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Snow Flat, AZ
65 14 0 0 official
Description 14 Triplogs  0 Topics
RatedFavorite   Wish List Region
Difficulty 1    Route Finding
Distance Round Trip 0.8 miles
Trailhead Elevation 8,808 feet
Elevation Gain -150 feet
Accumulated Gain 180 feet
Avg Time Round Trip 1 hour
Kokopelli Seeds 1.7
Interest Off Trail Hiking & Perennial Creek
Author Preston Sands
Descriptions 167
Routes 149
Photos 5,504
Trips 1,156 map ( 6,002 miles )
Age 38
Location Oro Valley, AZ
Rated Viewed All Mine Friends
26  2013-03-18 SkyIslander15
17  2012-07-13 Outdoor Lover
15  2012-07-13
Twilight Spring
15  2012-04-27
Swift Trail (State Hwy 36
Outdoor Lover
10  2010-08-31 SkyIslander15
3  2010-05-31
Big Creek Trail #320A
Preston Sands
12  2009-07-16 Preston Sands
Trailhead Forecast
Historical Weather
Forest Coronado
Wilderness Mount Graham Study Area
Backpack - Possible - Not Popular
Seasons - Spring to Autumn
Official Route
Alternative Routes
Nearby Hikes Area Water Sources
direct air miles away to trailhead
0.0  Treasure Park from Snow Flat
0.4  High Peak Road #507
0.4  Plain View Peak 10370
0.5  Marijilda Cutoff
0.5  Heliograph Peak from Shannon GC
0.5  Heliograph Peak Loop
[ View More! ]
     Historical Photograph
     Cliff Chipmunk
     Ladybug beetle
     White Tailed Deer
     Wild Turkey
An avalanche of nature's beauty
by Preston Sands
Overview: Why write a description for an easy, half mile hike to nowhere? Because it's beautiful, and if you happen to be camped at Snow Flat in Arizona's Pinaleno Mountains, you might wonder what lies below the flat. A well traveled trail, possibly dating to Snow Flat's days as a Boy Scout camp, leads into the forest below Snow Flat's little lake, and makes for an interesting, albeit brief, exploration.

Hike: From the little concrete spillway on the south side of Snow Flat lake, a distinct trail heads downhill into the coniferous forest, following Snow Flat's creek down a shallow drainage. The path soon beelines through a small meadow, which in summer is filled with the Pinaleno's ubiquitous yellow wildflowers.

As the drainage narrows, leafy skunk cabbage and cow parsnip plants line the trail, which stays close to the trickling creek.

After a quarter mile of lush greenery, the drainage drops off the southern edge of the Pinaleno Mountains, and the little trail comes to an end atop a rocky platform next to the creek. Below, the canyon steepens, and becomes a maze of near vertical rock walls and tangled broadleaf trees. One can see a small wedge of the Sulphur Springs Valley out of the mouth of the canyon. There may be some small waterfalls farther down canyon, but navigating through this rough terrain is not likely worth the effort.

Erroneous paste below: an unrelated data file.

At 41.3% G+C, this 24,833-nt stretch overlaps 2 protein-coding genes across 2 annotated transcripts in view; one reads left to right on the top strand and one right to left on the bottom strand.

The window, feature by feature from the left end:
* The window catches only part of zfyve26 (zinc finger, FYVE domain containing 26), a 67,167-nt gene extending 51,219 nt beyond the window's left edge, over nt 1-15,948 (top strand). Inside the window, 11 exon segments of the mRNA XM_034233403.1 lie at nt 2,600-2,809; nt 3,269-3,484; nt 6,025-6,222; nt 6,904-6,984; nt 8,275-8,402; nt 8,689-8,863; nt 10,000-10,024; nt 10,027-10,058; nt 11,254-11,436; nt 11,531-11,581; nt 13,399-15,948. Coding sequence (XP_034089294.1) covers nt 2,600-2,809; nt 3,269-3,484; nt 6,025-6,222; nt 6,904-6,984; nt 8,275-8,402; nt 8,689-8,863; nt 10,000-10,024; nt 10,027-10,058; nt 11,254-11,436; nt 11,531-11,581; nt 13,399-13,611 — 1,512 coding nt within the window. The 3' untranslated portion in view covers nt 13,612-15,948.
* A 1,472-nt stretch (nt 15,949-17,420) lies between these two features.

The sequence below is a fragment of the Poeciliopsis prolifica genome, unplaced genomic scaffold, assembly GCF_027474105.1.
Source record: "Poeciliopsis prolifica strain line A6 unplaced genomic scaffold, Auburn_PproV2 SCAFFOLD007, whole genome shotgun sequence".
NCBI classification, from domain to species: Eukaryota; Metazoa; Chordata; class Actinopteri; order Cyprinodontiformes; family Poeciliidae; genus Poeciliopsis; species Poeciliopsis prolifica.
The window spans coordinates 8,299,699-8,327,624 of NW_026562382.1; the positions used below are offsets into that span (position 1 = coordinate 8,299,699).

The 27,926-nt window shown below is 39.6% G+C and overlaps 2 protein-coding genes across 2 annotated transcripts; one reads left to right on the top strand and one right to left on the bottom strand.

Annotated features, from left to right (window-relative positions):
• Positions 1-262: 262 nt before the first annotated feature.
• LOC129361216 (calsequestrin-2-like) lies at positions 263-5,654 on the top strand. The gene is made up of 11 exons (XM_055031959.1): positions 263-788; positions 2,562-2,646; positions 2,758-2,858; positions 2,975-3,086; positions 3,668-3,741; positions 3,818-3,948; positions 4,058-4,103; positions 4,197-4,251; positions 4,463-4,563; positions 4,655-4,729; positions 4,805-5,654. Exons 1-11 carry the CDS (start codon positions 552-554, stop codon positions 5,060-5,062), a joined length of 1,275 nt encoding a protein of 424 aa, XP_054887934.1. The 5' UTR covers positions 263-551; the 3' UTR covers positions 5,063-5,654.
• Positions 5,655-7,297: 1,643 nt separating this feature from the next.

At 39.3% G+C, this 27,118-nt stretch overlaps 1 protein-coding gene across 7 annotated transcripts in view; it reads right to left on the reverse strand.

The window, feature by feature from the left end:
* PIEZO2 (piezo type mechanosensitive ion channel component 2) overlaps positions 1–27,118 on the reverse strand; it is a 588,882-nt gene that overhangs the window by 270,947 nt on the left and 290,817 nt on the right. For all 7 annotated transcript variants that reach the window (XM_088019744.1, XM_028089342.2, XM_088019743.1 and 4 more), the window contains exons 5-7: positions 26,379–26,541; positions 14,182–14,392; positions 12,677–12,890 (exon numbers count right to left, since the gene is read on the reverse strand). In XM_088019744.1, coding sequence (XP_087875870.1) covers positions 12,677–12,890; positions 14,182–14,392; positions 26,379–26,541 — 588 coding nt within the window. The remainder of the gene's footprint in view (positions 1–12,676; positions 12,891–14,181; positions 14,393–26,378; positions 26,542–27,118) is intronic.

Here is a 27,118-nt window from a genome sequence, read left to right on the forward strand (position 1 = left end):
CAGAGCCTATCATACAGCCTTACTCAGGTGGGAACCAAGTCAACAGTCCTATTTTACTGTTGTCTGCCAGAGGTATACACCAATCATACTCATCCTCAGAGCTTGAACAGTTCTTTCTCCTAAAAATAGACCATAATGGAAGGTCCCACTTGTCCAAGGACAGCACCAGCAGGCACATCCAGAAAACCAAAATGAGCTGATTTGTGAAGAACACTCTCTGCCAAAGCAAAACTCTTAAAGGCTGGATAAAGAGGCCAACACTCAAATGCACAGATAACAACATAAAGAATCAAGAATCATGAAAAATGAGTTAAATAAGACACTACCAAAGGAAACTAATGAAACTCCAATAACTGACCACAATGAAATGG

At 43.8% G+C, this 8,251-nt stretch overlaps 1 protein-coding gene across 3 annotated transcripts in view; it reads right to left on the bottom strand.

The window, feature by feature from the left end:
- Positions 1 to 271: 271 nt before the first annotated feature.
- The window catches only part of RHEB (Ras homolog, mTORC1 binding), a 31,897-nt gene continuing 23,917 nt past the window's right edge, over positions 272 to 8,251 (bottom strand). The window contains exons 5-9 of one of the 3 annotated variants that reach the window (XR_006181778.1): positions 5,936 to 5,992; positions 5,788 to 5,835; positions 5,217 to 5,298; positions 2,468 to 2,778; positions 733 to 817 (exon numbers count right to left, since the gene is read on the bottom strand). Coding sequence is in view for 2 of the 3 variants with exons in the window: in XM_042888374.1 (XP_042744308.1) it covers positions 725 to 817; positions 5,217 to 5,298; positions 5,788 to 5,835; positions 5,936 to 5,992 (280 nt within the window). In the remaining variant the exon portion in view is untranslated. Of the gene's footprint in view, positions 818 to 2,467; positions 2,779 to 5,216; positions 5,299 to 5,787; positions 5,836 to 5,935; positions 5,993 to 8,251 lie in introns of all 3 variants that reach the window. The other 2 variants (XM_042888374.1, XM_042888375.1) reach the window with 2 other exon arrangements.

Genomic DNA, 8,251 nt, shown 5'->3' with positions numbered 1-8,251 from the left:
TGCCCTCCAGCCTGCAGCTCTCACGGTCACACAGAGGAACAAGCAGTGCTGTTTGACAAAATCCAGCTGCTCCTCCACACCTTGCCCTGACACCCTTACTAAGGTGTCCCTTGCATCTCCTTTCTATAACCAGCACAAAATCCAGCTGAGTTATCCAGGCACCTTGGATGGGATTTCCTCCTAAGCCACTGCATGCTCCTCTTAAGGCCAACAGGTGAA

On the return hike, be sure to stay right when the drainage forks, as a little side trail heads up the left drainage as well.
© 2009 - 2015


    Map Drive
    Water lake and creek (purify)
    Sun5:54am - 6:44pm
    Preferred Jul, Aug → Any
    RoadFR / Dirt Road / Gravel - Car Okay
    Permit $$

    Directions To hike
    From Safford, Arizona, head south on U.S. Highway 191. Turn west onto State Highway 366 (Swift Trail), and follow it for 20.1 miles to the signed turnoff for Snow Flat. Follow Forest Road #472 (Snow Flat Road) for 0.7 miles to the meadow at Snow Flat. Park anywhere, and head down to the lake, past the "motor travel is restricted to roadways" sign. The trail starts next to the spillway of the lake, and heads downstream. (see hike description)
    WARNING! Hiking and outdoor related sports can be dangerous. Be responsible and prepare for the trip. Study the area you are entering and plan accordingly. Dress for the current and unexpected weather changes. Take plenty of water. Never go alone. Make an itinerary with your plan(s), route(s), destination(s) and expected return time. Give your itinerary to trusted family and/or friends.
    page created by Preston Sands on Jul 19 2009 4:29 pm
    How To Put Out a Campfire
    A campfire must be extinguished by drowning it with water, stirring with a shovel, and repeating that process until the campfire is cold to the touch. A campfire is still a danger if it has any trace of heat, and must not be left or abandoned. Wildfires can begin by abandoned campfires that rebuild heat on windy days and then blowing embers ignite surrounding grasses and brush.
    © 2015 HAZ